Casino developer Diamond Fortune Holdings has unveiled plans for its gaming project in Russia’s Primorye gaming zone.
On Thursday, Diamond Fortune execs released details of their $900m Selena World Resort & Casino project, which is slated to join Lawrence Ho’s Tigre de Cristal casino, as well as in-development projects from NagaCorp and Royal Time Group in the gaming zone on Russia’s east coast near Vladivostok.
Diamond Fortune says Selena will comprise three distinct venues – Golden Gate, Moon Gate and Sun Casino & Resort – spread across 174k-square-meters of land. The company expects to commence construction of the Sun complex this month, while the two Gate properties won’t get underway until 2018.
Sun Casino & Resort (artist’s impression pictured) will consist of two hotels – one four-star, one five-star – totaling 900 rooms, while its gaming floor will boast 375 gaming tables and 1,800 slot machines.
Golden Gate will comprise three buildings offering 576 hotel rooms, 200 gaming tables and 2,100 slots. The property will also feature a 350-meter-long ski slope. Moon Gate will span two buildings offering 460 rooms, 110 tables and 1,100 slots.
Diamond Fortune marketing director Grzegorz Ash said the company was targeting a customer mix of 50% Russians and 50% international tourists. The company said its focus was not strictly gaming-related but rather to offer “diverse family vacation.” Each of the three complexes will feature a mix of retail, dining and entertainment options, including cinemas and wellness spas.
The Sun venue is tentatively scheduled to open to the public late in 2017. Last October, Russian officials scolded Diamond Fortune for delays in putting shovels into the ground, warning that unless they started pouring the foundation before the end of March, the company’s investment agreement could be scrapped.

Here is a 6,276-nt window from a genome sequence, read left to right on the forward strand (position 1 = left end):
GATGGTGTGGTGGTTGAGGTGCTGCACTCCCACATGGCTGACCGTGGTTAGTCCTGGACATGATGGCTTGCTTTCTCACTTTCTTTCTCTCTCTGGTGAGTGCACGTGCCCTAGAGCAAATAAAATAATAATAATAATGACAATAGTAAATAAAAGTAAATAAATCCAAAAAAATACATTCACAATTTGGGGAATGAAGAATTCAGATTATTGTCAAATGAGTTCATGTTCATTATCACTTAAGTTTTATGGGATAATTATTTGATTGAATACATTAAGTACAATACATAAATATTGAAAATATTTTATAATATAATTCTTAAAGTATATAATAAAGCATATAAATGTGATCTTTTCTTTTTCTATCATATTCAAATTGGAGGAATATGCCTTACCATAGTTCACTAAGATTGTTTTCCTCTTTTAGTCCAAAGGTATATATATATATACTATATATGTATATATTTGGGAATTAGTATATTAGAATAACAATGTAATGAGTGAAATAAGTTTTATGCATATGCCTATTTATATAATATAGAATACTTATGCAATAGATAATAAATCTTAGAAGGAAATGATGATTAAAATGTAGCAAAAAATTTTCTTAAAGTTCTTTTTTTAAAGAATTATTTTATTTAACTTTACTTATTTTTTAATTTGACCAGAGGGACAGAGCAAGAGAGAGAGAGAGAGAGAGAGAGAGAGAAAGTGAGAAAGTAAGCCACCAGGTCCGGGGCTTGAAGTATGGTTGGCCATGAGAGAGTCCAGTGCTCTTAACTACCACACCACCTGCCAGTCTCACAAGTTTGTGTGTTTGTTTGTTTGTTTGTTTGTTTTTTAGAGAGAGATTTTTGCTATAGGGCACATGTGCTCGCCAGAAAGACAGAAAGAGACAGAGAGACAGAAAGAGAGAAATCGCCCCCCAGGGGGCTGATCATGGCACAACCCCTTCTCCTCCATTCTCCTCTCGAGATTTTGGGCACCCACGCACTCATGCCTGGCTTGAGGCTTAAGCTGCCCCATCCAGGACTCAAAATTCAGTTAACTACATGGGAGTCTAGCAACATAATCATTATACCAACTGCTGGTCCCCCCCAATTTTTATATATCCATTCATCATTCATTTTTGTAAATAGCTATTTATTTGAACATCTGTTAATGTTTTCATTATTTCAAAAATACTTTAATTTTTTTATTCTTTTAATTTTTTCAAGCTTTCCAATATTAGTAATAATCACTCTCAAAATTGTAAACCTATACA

AZOV CITY GAMING ZONE NOT QUITE DEAD YET
Meanwhile, casino operators in Russia’s Azov City gaming zone in the Krasnodar region are pleading for a stay of execution. In January 2015, Russia announced that it would revoke gaming privileges in Azov City, one of only four zones in which Russia permitted casinos to operate, in order to approve new zones in Sochi and the recently annexed Crimea region.
The three casinos currently doing business in Azov City have been negotiating with the Krasnodar government and officials in Moscow regarding a reprieve of their shutdown order, which was supposed to take effect last April. The casino operators – who include Royal Time Group – also launched legal proceedings seeking compensation for the loss of their businesses.
Last week, the Krasnodar Territory Property Relations Department announced that the federal Ministry of Finance was crafting a draft law that would postpone the shutdown date until the end of 2018. The law could also stipulate compensation for casino operators, although no promises were made.